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California LLCs Singing a New Song – The Laws They Are a-Changin’


by Robert A. Hull

One of the most sweeping changes to the California law governing limited liability companies is set to go into effect January 1, 2014, when California’s Revised Uniform Limited Liability Company Act (“RULLCA”) will displace the provisions of the Beverly-Killea Limited Liability Company Act (the “Beverly Act”), which presently governs California LLCs. RULLCA is based on revisions to the Uniform Limited Liability Company Act (the “Revised Uniform Act”), which was adopted by the National Conference of Commissions on Uniform State Laws. RULLCA contains some modifications to the Revised Uniform Act to include some existing California law.

RULLCA applies to LLCs (both domestic and registered foreign LLCs) in California starting January 1, 2014. It applies to all actions of members/managers commencing on that date, though the Beverly Act still applies to such actions prior to that date.

Presently-existing LLCs will not have to file any additional documents in order to comply with RULLCA. RULLCA, in its present form, does not address Series LLCs.

LLC members and managers should have an understanding of RULLCA’s impact.


Some notable provisions of RULLCA:


  • The Operating Agreement will prevail over provisions of the Articles of Organization as to members, dissociated members, transferees and managers (though the Articles prevail as to other persons to the extent those persons reasonably rely on the Articles).

  • RULLCA’s provisions regarding non-liquidating distributions generally conform to the provisions of the Uniform Limited Partnership Act of 2008 and largely follow the Beverly Act, with certain exceptions. For example, if the Operating Agreement does not otherwise provide, such distributions under RULLCA are made based on the value of the LLC contributions of the LLC members while the Beverly Act looks to the members’ capital contributions and the allocation of profits.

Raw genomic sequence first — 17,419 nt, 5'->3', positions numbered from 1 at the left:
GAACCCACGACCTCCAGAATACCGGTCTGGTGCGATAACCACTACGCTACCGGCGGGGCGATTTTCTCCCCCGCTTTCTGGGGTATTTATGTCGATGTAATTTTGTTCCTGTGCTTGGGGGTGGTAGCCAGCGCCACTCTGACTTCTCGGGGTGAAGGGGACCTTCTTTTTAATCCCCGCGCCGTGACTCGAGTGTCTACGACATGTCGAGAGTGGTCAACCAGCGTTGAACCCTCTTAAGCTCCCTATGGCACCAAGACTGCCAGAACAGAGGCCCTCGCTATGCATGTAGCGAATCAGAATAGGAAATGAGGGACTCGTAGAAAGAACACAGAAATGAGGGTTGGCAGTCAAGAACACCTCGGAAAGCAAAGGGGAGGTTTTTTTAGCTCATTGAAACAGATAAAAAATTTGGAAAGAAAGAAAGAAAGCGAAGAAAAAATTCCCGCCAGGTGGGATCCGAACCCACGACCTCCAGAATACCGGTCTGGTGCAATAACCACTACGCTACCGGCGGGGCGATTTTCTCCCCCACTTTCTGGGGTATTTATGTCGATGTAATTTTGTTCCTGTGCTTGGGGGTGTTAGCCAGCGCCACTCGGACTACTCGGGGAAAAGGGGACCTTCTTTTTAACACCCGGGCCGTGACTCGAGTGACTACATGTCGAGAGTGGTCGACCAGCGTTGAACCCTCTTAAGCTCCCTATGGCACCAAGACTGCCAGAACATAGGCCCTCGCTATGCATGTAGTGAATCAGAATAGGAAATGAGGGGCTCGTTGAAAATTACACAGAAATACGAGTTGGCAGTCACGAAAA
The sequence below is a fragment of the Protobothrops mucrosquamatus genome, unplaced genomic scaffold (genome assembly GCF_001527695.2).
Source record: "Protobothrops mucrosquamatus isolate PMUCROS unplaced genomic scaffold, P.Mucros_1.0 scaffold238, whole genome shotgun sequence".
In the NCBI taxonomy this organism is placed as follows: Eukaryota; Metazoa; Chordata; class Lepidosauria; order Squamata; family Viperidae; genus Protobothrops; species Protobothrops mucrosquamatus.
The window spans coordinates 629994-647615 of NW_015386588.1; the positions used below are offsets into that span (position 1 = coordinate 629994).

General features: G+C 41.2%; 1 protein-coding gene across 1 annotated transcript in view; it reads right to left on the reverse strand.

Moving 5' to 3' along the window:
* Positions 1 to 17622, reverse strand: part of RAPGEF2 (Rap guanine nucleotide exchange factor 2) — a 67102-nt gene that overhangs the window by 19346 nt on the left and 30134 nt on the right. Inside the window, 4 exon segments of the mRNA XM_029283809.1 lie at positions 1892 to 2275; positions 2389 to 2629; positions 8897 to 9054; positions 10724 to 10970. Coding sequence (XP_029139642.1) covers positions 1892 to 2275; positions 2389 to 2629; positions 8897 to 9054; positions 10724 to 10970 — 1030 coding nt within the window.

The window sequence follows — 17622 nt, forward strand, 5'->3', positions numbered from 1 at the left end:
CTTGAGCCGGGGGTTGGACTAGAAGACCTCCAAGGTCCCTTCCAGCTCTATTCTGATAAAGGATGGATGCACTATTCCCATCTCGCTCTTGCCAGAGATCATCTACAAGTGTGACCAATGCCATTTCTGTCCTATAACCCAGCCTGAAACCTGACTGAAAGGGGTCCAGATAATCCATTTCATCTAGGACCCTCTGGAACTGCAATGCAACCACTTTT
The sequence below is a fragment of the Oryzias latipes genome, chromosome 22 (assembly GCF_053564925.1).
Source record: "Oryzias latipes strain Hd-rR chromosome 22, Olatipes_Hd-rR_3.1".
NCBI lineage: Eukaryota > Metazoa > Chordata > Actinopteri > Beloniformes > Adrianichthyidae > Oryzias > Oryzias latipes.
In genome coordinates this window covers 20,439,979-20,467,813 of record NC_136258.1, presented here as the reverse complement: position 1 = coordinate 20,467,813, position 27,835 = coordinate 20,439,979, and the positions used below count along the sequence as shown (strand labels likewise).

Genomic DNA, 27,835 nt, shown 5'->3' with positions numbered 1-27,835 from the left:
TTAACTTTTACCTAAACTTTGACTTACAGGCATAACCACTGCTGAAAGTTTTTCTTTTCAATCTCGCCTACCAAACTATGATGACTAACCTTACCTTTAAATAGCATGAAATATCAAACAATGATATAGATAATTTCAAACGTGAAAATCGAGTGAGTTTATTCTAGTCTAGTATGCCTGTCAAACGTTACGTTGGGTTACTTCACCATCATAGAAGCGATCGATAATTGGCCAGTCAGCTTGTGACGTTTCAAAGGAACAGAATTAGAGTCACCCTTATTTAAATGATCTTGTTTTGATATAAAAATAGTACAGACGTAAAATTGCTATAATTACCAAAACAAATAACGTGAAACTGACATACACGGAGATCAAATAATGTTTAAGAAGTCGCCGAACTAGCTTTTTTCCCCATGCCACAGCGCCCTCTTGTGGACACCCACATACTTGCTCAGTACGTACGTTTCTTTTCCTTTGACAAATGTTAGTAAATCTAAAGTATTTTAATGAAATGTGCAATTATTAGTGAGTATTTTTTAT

•  New language is added concerning which provisions can be overridden by the Operating Agreement, and which provisions cannot be. Provisions an Operating Agreement cannot vary are set forth in Sections 17701.10(c) and (d) of RULLCA.

  • RULLCA limits how Operating Agreements may change the fiduciary duties of members or managers. In addition, RULLCA establishes limits for LLCs regarding the indemnification of members and managers from liability for money damages arising from breaches of certain duties.

  • Most of the Beverly Act’s liability protection from the claims of third parties from LLC activities remains intact.

  • RULLCA provides specific provisions on notices, quorums, actions and consents, in the event these are not addressed by the Operating Agreement.

  • Expect more explicitly defined consequences to an LLC member who chooses to dissociate from the LLC.

All members and managers of LLCs will want to consult counsel to determine whether amendment of their present Operating Agreement is advisable to avoid unexpected or unwanted consequences.

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